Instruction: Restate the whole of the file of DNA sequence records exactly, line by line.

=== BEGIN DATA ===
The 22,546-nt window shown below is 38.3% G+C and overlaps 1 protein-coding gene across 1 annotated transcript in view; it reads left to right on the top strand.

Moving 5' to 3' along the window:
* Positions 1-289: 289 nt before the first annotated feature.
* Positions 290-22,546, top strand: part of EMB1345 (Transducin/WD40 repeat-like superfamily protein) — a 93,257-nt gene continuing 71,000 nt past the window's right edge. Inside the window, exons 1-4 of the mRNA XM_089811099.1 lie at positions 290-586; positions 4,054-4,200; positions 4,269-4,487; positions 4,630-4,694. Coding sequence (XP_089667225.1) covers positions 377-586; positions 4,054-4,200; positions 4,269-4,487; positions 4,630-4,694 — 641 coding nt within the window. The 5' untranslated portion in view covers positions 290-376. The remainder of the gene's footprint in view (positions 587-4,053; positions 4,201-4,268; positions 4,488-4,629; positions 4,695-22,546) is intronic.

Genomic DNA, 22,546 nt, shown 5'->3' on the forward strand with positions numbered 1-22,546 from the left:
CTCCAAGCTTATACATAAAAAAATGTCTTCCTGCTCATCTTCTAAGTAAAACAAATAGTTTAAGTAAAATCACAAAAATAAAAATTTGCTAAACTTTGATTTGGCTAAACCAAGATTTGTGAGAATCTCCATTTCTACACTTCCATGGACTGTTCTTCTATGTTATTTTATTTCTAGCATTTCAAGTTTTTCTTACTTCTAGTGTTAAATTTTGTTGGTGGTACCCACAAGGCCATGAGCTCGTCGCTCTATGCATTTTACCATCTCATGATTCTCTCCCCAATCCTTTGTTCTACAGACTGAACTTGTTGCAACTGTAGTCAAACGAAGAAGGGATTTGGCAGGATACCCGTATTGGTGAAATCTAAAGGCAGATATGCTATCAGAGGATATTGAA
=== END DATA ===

The 22,546-nt window shown below is 38.3% G+C and overlaps 1 protein-coding gene across 1 annotated transcript in view; it reads left to right on the top strand.

Moving 5' to 3' along the window:
* Positions 1-289: 289 nt before the first annotated feature.
* Positions 290-22,546, top strand: part of EMB1345 (Transducin/WD40 repeat-like superfamily protein) — a 93,257-nt gene continuing 71,000 nt past the window's right edge. Inside the window, exons 1-4 of the mRNA XM_089811099.1 lie at positions 290-586; positions 4,054-4,200; positions 4,269-4,487; positions 4,630-4,694. Coding sequence (XP_089667225.1) covers positions 377-586; positions 4,054-4,200; positions 4,269-4,487; positions 4,630-4,694 — 641 coding nt within the window. The 5' untranslated portion in view covers positions 290-376. The remainder of the gene's footprint in view (positions 587-4,053; positions 4,201-4,268; positions 4,488-4,629; positions 4,695-22,546) is intronic.

Genomic DNA, 22,546 nt, shown 5'->3' on the forward strand with positions numbered 1-22,546 from the left:
CTCCAAGCTTATACATAAAAAAATGTCTTCCTGCTCATCTTCTAAGTAAAACAAATAGTTTAAGTAAAATCACAAAAATAAAAATTTGCTAAACTTTGATTTGGCTAAACCAAGATTTGTGAGAATCTCCATTTCTACACTTCCATGGACTGTTCTTCTATGTTATTTTATTTCTAGCATTTCAAGTTTTTCTTACTTCTAGTGTTAAATTTTGTTGGTGGTACCCACAAGGCCATGAGCTCGTCGCTCTATGCATTTTACCATCTCATGATTCTCTCCCCAATCCTTTGTTCTACAGACTGAACTTGTTGCAACTGTAGTCAAACGAAGAAGGGATTTGGCAGGATACCCGTATTGGTGAAATCTAAAGGCAGATATGCTATCAGAGGATATTGAA